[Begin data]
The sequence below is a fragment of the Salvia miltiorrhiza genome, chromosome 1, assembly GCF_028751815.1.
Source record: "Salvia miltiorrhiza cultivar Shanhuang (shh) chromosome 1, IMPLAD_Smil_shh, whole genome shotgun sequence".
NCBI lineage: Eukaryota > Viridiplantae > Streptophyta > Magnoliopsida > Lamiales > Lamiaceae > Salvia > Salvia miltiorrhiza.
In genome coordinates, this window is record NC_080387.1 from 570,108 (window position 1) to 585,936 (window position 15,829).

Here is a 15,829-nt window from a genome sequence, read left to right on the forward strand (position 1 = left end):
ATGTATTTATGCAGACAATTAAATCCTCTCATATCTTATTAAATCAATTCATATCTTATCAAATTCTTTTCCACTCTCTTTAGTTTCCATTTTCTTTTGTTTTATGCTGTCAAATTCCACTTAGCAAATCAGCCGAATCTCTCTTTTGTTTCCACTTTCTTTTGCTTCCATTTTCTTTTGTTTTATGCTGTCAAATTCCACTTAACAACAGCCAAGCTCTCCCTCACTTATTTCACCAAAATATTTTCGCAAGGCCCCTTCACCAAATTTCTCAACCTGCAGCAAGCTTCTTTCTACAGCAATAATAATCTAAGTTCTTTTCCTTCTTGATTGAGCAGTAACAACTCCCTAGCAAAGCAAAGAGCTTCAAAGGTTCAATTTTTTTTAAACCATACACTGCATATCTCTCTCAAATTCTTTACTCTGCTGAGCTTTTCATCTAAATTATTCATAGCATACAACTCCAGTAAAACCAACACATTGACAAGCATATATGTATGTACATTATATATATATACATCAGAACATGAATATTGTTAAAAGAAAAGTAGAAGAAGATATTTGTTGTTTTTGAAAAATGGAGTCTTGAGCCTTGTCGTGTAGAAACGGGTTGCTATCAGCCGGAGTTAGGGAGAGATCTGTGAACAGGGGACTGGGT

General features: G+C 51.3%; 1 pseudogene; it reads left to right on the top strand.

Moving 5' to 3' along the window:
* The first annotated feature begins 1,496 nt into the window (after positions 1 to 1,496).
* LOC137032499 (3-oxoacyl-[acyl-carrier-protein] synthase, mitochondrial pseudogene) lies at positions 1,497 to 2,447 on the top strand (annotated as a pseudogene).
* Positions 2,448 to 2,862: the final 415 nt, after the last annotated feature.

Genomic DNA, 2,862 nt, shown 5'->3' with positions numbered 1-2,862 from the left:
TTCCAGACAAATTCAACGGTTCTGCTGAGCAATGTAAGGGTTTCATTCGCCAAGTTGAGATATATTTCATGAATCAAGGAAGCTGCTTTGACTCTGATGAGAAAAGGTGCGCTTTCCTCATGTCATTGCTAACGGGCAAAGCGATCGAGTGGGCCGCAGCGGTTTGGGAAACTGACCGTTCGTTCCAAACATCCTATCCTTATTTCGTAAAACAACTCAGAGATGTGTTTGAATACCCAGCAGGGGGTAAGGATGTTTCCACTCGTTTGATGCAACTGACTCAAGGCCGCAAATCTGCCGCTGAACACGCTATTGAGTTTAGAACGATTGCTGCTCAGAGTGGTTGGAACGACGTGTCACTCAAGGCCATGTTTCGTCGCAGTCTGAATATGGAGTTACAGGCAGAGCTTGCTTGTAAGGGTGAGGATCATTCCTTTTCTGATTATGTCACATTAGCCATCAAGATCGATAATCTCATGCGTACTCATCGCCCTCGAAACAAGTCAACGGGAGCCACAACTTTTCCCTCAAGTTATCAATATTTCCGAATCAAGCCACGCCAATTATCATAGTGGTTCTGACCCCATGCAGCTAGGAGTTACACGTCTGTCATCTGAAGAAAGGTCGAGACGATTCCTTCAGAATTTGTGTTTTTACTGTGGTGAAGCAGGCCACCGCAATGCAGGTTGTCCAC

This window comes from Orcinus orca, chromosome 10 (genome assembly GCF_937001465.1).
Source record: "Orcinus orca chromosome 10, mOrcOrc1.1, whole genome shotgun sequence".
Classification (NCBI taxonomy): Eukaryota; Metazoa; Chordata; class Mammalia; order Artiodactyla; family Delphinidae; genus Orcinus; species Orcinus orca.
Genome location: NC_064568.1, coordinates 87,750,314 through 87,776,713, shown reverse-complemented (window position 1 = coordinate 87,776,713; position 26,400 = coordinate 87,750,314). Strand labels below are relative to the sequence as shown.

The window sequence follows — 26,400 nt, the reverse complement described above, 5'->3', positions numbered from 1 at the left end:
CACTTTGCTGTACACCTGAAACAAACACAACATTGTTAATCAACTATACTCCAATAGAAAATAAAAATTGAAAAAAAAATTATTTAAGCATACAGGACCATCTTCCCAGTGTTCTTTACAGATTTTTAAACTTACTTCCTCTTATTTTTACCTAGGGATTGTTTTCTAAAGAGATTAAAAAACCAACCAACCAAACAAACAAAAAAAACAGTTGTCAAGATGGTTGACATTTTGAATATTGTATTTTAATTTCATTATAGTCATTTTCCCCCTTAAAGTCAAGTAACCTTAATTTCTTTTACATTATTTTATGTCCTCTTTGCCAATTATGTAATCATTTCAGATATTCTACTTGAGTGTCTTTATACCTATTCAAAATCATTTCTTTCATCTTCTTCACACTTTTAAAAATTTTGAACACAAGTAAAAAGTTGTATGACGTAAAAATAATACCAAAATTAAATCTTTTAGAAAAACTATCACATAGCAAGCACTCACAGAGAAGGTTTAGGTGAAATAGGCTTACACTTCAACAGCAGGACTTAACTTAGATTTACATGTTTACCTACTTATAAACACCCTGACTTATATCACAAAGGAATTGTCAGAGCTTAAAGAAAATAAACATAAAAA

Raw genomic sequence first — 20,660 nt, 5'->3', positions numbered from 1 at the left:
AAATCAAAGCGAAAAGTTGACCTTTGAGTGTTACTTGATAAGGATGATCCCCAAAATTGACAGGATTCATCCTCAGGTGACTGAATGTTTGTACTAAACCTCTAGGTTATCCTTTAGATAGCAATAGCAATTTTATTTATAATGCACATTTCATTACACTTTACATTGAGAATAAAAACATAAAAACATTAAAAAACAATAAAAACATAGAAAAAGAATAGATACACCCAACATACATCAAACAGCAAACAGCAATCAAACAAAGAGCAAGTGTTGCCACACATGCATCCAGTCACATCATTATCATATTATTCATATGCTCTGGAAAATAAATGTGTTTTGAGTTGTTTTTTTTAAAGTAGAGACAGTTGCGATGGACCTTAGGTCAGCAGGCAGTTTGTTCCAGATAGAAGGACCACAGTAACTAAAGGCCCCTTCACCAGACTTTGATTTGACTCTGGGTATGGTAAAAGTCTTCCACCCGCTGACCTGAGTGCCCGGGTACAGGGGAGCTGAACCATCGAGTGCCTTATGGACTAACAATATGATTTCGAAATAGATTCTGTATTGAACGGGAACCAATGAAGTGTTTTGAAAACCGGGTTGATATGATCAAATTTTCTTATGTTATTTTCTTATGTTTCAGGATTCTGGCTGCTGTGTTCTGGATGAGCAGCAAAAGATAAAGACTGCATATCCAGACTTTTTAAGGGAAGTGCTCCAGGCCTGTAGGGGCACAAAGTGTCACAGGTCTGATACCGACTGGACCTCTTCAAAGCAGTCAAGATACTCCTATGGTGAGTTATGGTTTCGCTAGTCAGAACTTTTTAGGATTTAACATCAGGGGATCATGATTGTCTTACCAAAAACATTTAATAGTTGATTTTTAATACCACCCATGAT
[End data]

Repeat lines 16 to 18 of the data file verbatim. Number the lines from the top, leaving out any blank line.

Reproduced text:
Classification (NCBI taxonomy): Eukaryota; Metazoa; Chordata; class Mammalia; order Artiodactyla; family Delphinidae; genus Orcinus; species Orcinus orca.
Genome location: NC_064568.1, coordinates 87,750,314 through 87,776,713, shown reverse-complemented (window position 1 = coordinate 87,776,713; position 26,400 = coordinate 87,750,314). Strand labels below are relative to the sequence as shown.

The window sequence follows — 26,400 nt, the reverse complement described above, 5'->3', positions numbered from 1 at the left end: